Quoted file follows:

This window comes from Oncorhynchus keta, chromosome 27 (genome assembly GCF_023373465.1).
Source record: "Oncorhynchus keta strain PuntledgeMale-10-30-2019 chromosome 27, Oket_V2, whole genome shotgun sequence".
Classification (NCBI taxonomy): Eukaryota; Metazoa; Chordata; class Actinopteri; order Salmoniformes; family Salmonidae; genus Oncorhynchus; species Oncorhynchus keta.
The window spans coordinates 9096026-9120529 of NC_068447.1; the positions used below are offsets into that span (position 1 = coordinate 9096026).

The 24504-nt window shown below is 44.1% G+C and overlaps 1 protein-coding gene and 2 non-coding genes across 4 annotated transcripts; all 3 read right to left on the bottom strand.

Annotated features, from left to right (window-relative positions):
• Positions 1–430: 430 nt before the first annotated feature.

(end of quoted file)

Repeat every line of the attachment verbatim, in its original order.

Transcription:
This window comes from Oncorhynchus keta, chromosome 27 (genome assembly GCF_023373465.1).
Source record: "Oncorhynchus keta strain PuntledgeMale-10-30-2019 chromosome 27, Oket_V2, whole genome shotgun sequence".
Classification (NCBI taxonomy): Eukaryota; Metazoa; Chordata; class Actinopteri; order Salmoniformes; family Salmonidae; genus Oncorhynchus; species Oncorhynchus keta.
The window spans coordinates 9096026-9120529 of NC_068447.1; the positions used below are offsets into that span (position 1 = coordinate 9096026).

The 24504-nt window shown below is 44.1% G+C and overlaps 1 protein-coding gene and 2 non-coding genes across 4 annotated transcripts; all 3 read right to left on the bottom strand.

Annotated features, from left to right (window-relative positions):
• Positions 1–430: 430 nt before the first annotated feature.